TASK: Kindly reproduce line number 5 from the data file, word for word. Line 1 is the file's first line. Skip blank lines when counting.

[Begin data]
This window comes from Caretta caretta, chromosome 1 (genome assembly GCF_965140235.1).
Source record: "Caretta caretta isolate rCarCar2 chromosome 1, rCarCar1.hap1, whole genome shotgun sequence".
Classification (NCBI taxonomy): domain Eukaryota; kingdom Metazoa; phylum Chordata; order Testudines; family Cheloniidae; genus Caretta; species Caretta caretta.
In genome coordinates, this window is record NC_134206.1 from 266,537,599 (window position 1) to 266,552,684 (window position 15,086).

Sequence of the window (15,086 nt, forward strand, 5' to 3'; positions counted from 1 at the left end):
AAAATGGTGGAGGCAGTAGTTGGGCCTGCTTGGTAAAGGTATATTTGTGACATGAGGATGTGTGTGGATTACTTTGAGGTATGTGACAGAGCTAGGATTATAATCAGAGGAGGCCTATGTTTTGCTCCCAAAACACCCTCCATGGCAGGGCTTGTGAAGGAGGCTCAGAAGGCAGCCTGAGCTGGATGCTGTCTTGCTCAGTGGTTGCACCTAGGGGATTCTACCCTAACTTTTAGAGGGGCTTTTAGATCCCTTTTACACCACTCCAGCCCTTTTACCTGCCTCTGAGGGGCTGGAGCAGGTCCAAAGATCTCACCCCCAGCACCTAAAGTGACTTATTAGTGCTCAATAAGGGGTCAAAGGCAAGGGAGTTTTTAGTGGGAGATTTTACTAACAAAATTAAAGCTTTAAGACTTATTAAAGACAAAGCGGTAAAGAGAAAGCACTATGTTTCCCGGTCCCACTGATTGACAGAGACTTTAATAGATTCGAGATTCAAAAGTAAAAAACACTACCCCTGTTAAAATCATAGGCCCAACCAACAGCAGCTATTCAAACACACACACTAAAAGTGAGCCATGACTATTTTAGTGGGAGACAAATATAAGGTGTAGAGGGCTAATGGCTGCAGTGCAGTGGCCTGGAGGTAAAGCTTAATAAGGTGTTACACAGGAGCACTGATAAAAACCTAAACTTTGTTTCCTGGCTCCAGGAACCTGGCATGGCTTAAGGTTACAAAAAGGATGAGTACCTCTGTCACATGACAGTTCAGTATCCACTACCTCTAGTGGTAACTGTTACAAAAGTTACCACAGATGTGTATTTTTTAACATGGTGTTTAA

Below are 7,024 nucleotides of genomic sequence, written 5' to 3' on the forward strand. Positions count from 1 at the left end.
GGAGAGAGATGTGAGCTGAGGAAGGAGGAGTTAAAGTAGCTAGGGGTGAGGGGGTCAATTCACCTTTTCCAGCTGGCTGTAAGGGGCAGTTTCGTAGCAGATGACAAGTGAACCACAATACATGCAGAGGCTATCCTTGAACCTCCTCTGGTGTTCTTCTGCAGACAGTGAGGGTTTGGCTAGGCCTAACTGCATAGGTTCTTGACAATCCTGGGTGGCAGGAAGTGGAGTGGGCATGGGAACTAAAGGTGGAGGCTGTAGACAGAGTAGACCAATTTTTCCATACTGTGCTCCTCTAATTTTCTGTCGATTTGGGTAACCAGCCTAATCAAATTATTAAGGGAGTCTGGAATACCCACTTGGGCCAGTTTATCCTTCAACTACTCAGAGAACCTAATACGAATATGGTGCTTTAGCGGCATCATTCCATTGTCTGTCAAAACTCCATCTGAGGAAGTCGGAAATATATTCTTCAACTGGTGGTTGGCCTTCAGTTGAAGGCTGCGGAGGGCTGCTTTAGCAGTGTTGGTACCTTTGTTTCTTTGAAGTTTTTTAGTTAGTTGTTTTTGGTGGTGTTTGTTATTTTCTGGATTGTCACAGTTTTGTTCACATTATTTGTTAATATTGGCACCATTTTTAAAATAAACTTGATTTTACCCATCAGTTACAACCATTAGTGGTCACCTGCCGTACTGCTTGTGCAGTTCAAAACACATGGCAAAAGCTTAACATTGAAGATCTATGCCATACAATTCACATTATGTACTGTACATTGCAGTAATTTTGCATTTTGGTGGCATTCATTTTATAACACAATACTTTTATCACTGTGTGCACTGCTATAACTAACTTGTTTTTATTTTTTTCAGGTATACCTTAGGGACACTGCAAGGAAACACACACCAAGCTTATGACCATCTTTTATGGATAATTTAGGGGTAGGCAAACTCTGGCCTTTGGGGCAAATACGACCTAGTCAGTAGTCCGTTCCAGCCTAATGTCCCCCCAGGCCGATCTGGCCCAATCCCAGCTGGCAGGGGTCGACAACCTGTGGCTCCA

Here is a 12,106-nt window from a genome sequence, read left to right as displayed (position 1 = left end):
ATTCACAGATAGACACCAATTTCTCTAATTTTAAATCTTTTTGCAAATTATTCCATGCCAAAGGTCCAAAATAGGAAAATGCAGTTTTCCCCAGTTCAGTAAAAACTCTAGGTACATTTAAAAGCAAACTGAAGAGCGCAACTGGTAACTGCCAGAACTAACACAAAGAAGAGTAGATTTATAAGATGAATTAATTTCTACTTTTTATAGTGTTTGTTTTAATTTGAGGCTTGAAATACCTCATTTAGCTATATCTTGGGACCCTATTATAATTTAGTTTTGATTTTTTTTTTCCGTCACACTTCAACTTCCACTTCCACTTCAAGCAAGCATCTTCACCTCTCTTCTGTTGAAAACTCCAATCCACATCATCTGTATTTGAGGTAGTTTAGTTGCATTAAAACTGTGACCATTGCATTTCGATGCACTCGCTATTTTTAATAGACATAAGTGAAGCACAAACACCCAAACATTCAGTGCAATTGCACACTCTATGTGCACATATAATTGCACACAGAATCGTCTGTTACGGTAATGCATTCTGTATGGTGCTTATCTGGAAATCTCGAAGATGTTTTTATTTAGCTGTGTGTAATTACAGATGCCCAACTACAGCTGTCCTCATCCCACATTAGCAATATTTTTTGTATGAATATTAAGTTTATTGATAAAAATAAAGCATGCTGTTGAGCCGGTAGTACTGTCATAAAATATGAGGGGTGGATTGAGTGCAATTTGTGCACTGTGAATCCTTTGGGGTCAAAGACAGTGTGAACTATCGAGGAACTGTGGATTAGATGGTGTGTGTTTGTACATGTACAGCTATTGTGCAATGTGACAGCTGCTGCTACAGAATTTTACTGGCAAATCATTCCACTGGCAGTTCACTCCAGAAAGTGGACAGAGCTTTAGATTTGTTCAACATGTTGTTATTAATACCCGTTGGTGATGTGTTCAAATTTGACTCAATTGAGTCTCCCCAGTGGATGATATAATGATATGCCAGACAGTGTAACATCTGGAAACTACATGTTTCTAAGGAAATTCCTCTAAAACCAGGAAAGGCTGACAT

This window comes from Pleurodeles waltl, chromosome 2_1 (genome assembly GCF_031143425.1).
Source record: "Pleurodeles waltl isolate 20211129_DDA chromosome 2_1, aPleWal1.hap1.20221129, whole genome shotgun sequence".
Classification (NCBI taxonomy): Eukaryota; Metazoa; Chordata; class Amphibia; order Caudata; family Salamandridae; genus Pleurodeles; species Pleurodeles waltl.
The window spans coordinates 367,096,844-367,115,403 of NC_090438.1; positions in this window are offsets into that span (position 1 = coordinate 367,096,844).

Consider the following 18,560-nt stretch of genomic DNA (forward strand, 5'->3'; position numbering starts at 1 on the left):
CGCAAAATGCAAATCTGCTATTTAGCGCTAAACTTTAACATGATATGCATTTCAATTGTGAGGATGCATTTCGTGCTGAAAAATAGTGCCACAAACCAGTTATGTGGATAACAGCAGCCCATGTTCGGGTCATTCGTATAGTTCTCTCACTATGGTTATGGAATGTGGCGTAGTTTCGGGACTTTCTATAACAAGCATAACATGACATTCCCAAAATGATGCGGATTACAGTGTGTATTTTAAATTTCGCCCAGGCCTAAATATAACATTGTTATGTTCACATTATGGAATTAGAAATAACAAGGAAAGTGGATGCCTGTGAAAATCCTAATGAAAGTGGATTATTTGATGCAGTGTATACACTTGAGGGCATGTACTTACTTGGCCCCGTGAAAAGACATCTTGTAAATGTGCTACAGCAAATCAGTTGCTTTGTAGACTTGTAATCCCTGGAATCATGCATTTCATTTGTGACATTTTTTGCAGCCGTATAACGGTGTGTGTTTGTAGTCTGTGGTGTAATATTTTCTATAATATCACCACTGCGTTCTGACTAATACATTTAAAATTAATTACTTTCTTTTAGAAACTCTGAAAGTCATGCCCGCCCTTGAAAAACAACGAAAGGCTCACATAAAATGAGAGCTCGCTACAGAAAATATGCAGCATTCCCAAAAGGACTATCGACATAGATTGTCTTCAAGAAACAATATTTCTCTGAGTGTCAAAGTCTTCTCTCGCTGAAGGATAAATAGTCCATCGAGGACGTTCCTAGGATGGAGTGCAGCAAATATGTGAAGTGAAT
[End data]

Sequence of the window (15,086 nt, forward strand, 5' to 3'; positions counted from 1 at the left end):